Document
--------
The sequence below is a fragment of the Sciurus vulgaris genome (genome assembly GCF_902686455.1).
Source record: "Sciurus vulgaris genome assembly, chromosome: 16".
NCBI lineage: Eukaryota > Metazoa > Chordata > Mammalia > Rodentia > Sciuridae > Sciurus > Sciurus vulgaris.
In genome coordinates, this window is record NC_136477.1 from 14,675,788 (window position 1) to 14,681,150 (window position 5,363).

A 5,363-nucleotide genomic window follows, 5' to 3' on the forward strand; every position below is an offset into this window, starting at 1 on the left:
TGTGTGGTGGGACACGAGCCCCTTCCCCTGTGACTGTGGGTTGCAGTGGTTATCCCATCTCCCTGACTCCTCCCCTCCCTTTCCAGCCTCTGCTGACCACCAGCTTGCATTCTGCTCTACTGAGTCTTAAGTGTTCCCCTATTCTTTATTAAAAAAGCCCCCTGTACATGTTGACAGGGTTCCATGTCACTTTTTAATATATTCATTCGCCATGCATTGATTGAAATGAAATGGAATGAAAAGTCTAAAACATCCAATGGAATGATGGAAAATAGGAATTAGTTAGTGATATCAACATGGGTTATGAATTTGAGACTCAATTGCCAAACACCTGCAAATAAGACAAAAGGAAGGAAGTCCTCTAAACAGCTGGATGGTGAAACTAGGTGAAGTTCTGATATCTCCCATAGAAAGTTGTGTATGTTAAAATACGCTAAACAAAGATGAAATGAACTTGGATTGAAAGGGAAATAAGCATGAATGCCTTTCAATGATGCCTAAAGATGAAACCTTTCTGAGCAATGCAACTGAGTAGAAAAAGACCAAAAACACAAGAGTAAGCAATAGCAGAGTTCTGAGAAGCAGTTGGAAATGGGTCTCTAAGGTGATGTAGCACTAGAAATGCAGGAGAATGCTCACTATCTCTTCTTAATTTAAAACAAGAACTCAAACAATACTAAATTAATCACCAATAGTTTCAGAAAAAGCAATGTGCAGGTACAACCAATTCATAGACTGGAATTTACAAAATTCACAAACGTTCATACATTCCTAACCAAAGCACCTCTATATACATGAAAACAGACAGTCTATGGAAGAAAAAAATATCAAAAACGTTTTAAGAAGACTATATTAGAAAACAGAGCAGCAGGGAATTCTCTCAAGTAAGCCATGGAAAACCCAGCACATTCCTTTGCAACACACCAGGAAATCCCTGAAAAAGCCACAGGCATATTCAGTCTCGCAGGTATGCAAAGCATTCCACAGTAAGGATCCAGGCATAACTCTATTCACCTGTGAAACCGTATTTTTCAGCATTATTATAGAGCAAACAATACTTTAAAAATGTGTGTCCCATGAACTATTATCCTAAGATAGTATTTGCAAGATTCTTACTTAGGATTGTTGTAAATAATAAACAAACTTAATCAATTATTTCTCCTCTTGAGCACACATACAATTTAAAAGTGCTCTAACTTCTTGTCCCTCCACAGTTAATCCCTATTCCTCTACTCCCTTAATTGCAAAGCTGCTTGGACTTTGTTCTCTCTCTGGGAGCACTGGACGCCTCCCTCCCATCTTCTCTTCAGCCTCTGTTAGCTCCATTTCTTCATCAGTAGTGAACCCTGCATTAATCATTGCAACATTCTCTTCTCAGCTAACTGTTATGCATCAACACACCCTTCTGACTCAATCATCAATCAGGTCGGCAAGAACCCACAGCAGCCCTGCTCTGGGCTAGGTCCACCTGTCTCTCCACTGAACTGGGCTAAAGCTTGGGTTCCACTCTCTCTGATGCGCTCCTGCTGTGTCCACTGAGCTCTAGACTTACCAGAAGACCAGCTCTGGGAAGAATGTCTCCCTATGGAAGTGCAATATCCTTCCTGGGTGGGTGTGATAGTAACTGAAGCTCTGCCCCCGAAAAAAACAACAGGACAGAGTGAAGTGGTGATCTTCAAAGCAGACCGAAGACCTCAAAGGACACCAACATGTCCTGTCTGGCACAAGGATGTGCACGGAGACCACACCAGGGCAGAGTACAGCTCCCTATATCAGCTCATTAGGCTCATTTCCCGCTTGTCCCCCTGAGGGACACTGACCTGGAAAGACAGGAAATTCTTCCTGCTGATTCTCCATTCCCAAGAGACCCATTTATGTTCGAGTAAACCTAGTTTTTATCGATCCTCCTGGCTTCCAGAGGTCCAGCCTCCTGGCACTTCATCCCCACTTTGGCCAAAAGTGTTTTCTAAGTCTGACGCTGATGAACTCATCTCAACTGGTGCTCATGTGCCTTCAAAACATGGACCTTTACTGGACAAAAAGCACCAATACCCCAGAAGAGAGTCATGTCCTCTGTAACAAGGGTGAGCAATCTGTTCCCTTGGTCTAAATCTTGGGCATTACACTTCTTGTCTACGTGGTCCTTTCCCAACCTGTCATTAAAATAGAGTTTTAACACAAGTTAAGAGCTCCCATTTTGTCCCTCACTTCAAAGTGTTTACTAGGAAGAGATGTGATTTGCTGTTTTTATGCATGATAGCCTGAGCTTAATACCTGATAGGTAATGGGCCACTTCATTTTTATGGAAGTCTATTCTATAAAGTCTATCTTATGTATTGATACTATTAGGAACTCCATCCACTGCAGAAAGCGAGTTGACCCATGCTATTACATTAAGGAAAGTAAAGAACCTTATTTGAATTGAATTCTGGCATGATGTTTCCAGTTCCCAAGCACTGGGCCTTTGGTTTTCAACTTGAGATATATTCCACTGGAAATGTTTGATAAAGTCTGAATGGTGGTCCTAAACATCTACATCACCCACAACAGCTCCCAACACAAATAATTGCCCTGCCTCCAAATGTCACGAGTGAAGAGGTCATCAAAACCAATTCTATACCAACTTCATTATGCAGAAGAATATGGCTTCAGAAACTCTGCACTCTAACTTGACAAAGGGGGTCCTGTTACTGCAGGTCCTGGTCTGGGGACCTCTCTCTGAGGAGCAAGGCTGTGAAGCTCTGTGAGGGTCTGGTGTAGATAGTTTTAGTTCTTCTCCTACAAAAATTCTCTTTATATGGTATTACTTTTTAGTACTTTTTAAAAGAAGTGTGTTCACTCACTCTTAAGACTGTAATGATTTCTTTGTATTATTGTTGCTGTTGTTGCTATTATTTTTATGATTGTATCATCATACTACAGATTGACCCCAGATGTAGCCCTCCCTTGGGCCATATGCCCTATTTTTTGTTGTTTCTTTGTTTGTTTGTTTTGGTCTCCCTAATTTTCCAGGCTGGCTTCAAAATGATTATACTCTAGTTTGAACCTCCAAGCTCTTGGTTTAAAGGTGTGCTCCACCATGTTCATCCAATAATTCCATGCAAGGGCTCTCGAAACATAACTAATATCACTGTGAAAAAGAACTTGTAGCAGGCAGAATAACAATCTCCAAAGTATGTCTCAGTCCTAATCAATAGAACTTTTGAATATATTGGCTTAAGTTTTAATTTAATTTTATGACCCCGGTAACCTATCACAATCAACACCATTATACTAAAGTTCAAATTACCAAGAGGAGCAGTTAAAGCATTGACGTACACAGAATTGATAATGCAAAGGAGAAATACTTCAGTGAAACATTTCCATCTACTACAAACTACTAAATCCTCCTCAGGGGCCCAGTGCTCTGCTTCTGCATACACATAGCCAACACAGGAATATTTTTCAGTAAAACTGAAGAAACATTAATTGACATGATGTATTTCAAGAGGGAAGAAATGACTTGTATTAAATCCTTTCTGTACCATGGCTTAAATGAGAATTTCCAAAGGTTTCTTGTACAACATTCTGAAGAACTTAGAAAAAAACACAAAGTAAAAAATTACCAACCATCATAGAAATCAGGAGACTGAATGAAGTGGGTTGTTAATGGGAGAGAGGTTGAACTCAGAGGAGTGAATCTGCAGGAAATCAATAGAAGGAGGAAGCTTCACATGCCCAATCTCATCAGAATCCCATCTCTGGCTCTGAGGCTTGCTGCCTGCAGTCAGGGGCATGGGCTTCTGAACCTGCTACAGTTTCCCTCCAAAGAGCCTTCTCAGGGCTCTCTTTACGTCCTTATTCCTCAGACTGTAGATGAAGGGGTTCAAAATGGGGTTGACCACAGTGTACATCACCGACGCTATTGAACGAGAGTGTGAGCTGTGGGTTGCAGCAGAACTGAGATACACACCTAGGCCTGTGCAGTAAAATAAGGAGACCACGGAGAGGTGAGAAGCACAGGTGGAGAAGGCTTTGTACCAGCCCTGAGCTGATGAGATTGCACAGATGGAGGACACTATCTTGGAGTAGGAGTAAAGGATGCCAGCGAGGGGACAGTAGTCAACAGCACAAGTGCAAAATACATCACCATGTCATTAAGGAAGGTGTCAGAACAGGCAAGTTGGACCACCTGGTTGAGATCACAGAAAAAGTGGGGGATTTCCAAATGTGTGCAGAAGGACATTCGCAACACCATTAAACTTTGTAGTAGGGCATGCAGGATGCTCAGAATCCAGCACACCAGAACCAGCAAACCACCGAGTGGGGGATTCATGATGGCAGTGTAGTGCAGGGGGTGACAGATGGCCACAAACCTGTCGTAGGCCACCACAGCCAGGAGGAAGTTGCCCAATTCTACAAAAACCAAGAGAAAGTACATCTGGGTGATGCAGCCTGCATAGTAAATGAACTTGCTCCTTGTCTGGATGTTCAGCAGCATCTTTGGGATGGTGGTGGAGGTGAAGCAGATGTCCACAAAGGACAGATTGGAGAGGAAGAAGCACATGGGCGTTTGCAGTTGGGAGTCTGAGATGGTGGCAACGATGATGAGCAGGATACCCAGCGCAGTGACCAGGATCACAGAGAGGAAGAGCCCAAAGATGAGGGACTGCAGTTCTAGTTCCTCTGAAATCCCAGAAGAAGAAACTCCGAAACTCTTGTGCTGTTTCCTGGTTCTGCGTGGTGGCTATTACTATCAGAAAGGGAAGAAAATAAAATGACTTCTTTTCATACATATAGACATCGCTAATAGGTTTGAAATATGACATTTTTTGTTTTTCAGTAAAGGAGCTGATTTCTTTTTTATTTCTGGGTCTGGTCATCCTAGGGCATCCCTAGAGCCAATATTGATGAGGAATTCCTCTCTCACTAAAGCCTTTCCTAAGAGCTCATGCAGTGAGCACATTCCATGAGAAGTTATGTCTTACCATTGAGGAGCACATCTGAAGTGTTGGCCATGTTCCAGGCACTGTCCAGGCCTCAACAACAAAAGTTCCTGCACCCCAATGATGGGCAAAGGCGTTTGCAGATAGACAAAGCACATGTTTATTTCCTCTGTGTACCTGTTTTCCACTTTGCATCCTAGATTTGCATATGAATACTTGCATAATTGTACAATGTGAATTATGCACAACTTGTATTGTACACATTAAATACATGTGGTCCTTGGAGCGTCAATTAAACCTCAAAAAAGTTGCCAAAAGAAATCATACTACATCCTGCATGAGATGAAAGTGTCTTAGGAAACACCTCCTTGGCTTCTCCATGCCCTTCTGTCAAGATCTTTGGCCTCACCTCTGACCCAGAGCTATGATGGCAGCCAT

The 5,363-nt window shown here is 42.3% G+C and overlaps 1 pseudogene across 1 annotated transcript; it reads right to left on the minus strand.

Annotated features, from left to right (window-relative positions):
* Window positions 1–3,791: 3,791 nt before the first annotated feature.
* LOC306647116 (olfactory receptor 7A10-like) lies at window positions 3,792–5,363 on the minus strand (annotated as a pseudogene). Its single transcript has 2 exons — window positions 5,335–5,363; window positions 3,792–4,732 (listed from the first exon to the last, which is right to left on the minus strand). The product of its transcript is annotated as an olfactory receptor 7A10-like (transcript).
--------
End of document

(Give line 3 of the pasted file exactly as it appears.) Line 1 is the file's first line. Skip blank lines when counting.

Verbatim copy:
NCBI lineage: Eukaryota > Metazoa > Chordata > Mammalia > Rodentia > Sciuridae > Sciurus > Sciurus vulgaris.